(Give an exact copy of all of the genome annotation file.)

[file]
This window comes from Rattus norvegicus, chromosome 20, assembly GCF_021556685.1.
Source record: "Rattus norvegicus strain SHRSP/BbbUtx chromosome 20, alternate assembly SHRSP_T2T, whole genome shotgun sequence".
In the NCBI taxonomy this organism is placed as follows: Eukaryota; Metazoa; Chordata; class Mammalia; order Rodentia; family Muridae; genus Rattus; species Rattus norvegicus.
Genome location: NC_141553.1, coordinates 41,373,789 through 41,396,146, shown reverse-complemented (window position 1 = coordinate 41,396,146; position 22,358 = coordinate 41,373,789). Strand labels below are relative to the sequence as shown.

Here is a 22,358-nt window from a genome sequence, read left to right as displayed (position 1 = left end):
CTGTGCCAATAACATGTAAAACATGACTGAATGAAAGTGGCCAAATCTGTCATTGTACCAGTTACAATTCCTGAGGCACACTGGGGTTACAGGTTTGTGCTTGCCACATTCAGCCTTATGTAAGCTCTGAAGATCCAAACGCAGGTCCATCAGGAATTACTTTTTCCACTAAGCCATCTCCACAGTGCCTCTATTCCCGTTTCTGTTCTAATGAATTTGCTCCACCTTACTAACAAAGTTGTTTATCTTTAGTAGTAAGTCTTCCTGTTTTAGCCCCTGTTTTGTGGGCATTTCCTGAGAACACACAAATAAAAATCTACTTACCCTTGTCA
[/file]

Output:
This window comes from Rattus norvegicus, chromosome 20, assembly GCF_021556685.1.
Source record: "Rattus norvegicus strain SHRSP/BbbUtx chromosome 20, alternate assembly SHRSP_T2T, whole genome shotgun sequence".
In the NCBI taxonomy this organism is placed as follows: Eukaryota; Metazoa; Chordata; class Mammalia; order Rodentia; family Muridae; genus Rattus; species Rattus norvegicus.
Genome location: NC_141553.1, coordinates 41,373,789 through 41,396,146, shown reverse-complemented (window position 1 = coordinate 41,396,146; position 22,358 = coordinate 41,373,789). Strand labels below are relative to the sequence as shown.

Here is a 22,358-nt window from a genome sequence, read left to right as displayed (position 1 = left end):
CTGTGCCAATAACATGTAAAACATGACTGAATGAAAGTGGCCAAATCTGTCATTGTACCAGTTACAATTCCTGAGGCACACTGGGGTTACAGGTTTGTGCTTGCCACATTCAGCCTTATGTAAGCTCTGAAGATCCAAACGCAGGTCCATCAGGAATTACTTTTTCCACTAAGCCATCTCCACAGTGCCTCTATTCCCGTTTCTGTTCTAATGAATTTGCTCCACCTTACTAACAAAGTTGTTTATCTTTAGTAGTAAGTCTTCCTGTTTTAGCCCCTGTTTTGTGGGCATTTCCTGAGAACACACAAATAAAAATCTACTTACCCTTGTCA